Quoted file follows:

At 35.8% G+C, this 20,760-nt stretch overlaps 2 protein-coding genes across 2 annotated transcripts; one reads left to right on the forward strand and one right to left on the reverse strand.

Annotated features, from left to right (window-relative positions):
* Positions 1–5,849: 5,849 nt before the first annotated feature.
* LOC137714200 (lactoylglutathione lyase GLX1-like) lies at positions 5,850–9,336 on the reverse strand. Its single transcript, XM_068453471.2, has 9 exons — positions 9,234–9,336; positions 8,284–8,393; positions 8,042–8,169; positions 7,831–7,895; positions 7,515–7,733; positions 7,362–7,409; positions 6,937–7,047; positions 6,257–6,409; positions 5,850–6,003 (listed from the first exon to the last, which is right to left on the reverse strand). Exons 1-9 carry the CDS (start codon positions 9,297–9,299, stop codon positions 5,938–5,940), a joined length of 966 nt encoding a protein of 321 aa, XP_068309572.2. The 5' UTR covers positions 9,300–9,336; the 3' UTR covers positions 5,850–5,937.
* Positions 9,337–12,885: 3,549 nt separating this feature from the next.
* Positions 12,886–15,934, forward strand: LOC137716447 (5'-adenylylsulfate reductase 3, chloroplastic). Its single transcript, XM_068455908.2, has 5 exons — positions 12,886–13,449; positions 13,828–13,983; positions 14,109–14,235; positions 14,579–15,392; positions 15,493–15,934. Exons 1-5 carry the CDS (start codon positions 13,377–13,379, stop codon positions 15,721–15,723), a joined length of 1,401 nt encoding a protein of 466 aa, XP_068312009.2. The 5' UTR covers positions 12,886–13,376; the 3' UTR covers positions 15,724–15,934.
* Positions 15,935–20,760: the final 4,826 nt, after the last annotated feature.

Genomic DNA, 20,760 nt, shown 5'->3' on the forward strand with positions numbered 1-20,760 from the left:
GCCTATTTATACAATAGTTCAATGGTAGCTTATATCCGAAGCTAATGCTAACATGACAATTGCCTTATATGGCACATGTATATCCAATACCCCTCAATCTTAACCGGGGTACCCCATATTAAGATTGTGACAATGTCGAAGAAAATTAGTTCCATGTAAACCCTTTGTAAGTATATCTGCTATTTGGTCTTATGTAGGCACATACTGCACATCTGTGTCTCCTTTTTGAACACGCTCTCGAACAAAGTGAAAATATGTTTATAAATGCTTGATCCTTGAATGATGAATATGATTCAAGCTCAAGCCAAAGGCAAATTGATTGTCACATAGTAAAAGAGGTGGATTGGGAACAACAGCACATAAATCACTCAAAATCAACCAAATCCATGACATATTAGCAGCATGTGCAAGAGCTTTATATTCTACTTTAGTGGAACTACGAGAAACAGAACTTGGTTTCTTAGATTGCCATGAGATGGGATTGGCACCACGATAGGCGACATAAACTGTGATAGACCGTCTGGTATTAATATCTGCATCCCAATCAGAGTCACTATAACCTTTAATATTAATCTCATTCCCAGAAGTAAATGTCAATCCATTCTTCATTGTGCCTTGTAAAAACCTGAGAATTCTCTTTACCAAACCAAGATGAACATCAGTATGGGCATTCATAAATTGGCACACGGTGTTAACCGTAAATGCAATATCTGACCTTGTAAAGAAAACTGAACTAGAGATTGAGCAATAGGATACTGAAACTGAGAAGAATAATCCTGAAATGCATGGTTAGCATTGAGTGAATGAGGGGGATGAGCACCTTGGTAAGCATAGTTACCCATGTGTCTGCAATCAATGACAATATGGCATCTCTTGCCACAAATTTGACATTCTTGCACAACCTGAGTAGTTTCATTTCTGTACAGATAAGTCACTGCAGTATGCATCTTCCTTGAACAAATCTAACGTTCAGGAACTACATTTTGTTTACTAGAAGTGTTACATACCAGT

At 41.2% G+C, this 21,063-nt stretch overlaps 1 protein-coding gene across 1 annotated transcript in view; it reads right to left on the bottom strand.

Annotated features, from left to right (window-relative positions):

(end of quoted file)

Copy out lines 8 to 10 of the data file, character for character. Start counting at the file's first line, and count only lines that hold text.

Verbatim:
Genomic DNA, 20,760 nt, shown 5'->3' on the forward strand with positions numbered 1-20,760 from the left:
GCCTATTTATACAATAGTTCAATGGTAGCTTATATCCGAAGCTAATGCTAACATGACAATTGCCTTATATGGCACATGTATATCCAATACCCCTCAATCTTAACCGGGGTACCCCATATTAAGATTGTGACAATGTCGAAGAAAATTAGTTCCATGTAAACCCTTTGTAAGTATATCTGCTATTTGGTCTTATGTAGGCACATACTGCACATCTGTGTCTCCTTTTTGAACACGCTCTCGAACAAAGTGAAAATATGTTTATAAATGCTTGATCCTTGAATGATGAATATGATTCAAGCTCAAGCCAAAGGCAAATTGATTGTCACATAGTAAAAGAGGTGGATTGGGAACAACAGCACATAAATCACTCAAAATCAACCAAATCCATGACATATTAGCAGCATGTGCAAGAGCTTTATATTCTACTTTAGTGGAACTACGAGAAACAGAACTTGGTTTCTTAGATTGCCATGAGATGGGATTGGCACCACGATAGGCGACATAAACTGTGATAGACCGTCTGGTATTAATATCTGCATCCCAATCAGAGTCACTATAACCTTTAATATTAATCTCATTCCCAGAAGTAAATGTCAATCCATTCTTCATTGTGCCTTGTAAAAACCTGAGAATTCTCTTTACCAAACCAAGATGAACATCAGTATGGGCATTCATAAATTGGCACACGGTGTTAACCGTAAATGCAATATCTGACCTTGTAAAGAAAACTGAACTAGAGATTGAGCAATAGGATACTGAAACTGAGAAGAATAATCCTGAAATGCATGGTTAGCATTGAGTGAATGAGGGGGATGAGCACCTTGGTAAGCATAGTTACCCATGTGTCTGCAATCAATGACAATATGGCATCTCTTGCCACAAATTTGACATTCTTGCACAACCTGAGTAGTTTCATTTCTGTACAGATAAGTCACTGCAGTATGCATCTTCCTTGAACAAATCTAACGTTCAGGAACTACATTTTGTTTACTAGAAGTGTTACATACCAGT

At 41.2% G+C, this 21,063-nt stretch overlaps 1 protein-coding gene across 1 annotated transcript in view; it reads right to left on the bottom strand.